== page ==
Especially since the reactionary presidency of Ronald Reagan, America has been hell-bent on "lock 'em up and throw away the key." With the introduction of drugs into American culture during the horrid Vietnam War, breaking the law to get a fix permeated all of society in the U.S. Ironically, the very conservatives who wanted to lock up all drug offenders, had supported the Vietnam War and the Contras in Nicaragua, both wars greatly causing the rise in illegal drug use here. The path of drugs to America can be laid largely at the feet of conservatives. History has a strange way of showing us the truth.
What has happened since the Reagan administration's decision to lock up more people, even for minor offenses? The obvious result can be found in the astronomical increase in the prison population. Another result has been the deterioration of the inner cities where drugs and crime go hand in hand as the white population was not serving sentences as long as blacks, and where white suppliers internationally rarely went to jail. Young blacks, either coming home from Vietnam or living in despair in an unequal world, turned to drugs for "relief." Marijuana smoking often resulted in long sentences in prison, sometimes even a life sentence for using or selling weed. Cheap crack cocaine, used primarily in poor areas, resulted in far harsher sentencing than the white-preferred powder cocaine. Blacks were taking a double hit in this system.
However the greatest problem with sentencing ANYONE to long prison sentences for non-violent crimes is that we turn amateur criminals into professional criminals in the prison crime "universities." And when young people are sentenced to long prison sentences during the years in which they should be establishing a work or educational resume, we not only lose these people for life but we [society] ensures their long life of crime.
What happens in prison? Budget constraints have taken away educational opportunities, lessened quality drug treatment, taken away recreational programs in prisons. Punishment, not correction, is the order of the day. People who work in prison may sometimes be understanding and well-intentioned human beings, but working in a structure of "lock 'em up and throw away the key" evaporates their most humane intent. Rape and sodomy are common experiences. The media presents what is viewed as the general population's desire for harsh treatment. To make staffs and politicians happy, the prisons present a bleak picture for the people who are locked up.
How do I know this? In Washington, DC and in Wisconsin, I have served on boards of directors, thrown myself deeply into "corrections," met with state legislators on the subject, and got to know what the truth is in this regard. It isn't pretty. It isn't even very human. It is counterproductive and out of step with a civilized society. And the people from the legislature who serve on prison or corrections committees too often know little or nothing about what they are making decisions about.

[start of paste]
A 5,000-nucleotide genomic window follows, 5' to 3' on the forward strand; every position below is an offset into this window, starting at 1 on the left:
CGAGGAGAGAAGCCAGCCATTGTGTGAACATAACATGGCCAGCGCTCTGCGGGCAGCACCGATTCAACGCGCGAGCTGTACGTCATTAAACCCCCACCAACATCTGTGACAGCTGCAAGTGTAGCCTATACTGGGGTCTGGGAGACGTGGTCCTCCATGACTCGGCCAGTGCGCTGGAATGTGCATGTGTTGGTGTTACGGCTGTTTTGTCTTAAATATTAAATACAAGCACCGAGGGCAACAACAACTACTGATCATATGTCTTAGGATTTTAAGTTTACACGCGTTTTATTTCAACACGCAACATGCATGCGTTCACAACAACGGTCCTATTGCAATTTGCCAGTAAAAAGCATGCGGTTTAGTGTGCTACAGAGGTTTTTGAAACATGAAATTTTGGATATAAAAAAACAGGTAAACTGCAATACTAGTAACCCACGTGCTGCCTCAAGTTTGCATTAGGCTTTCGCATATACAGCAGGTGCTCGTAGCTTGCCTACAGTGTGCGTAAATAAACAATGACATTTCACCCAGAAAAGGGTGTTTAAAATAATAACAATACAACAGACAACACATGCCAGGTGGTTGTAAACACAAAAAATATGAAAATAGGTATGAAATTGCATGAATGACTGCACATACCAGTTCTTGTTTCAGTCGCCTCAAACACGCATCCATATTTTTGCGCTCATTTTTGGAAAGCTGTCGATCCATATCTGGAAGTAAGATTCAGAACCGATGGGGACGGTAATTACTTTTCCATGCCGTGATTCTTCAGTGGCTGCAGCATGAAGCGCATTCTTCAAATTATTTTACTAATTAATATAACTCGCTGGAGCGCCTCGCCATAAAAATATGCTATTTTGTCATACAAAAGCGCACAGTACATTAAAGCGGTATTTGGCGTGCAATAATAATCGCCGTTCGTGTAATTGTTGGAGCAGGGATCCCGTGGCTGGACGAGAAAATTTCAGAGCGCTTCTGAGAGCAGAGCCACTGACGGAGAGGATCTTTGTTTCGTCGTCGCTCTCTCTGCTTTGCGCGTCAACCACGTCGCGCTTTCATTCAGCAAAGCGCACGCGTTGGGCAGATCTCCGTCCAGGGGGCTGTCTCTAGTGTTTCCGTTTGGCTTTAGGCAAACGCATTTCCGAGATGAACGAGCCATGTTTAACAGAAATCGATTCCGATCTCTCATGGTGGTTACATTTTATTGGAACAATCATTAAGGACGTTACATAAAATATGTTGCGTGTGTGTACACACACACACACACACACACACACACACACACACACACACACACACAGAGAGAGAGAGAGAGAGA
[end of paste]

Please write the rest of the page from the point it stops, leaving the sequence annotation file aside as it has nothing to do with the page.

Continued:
Critics of my point of view immediately jump to the worst and most hardened and dangerous criminals and scare people because these offenders will be released [or "unleased"] into society to threaten us, our children, our wives. But I am not advocating for no prisons, and certainly not for releasing violent offenders. But there are many, many people in prison for driving with no lawful driver's license, for smoking or selling marijuana, for failing to pay parking fines, ad infinitum.
To take away programs that serve to educate and rehabilitate offenders is like shooting oneself in the foot. We should definitely use every possible rehabilitation tool to help these offenders to become useful, tax-paying, healthy citizens. Prison is no place for this to happen, at least not our current prisons.
To change all this will require a total change of attitude by the public, people serving in the corrections and judicial system, and even the media. When it is pointed out, for example, that a state that was more harsh in treating offenders saw their crime rates go down, it is rarely pointed out that those states that did not do that had a similar drop in crime statistics. We have a mess in criminal justice and corrections in the U.S. We are hurting ourselves in the process. And for the conservatives who are always yelling about taxes, it should be comforting to know that a more enlightened approach to corrections results in lower recidivism, smaller corrections costs, fewer people in prison, etc. We can all vote for that!
***Inasmuch as I always hear from the people who still believe the Reagan myth, check these sources and also check about Gary Webb and his series of reports on Reagan, the CIA, and the introduction of drugs into the U.S.: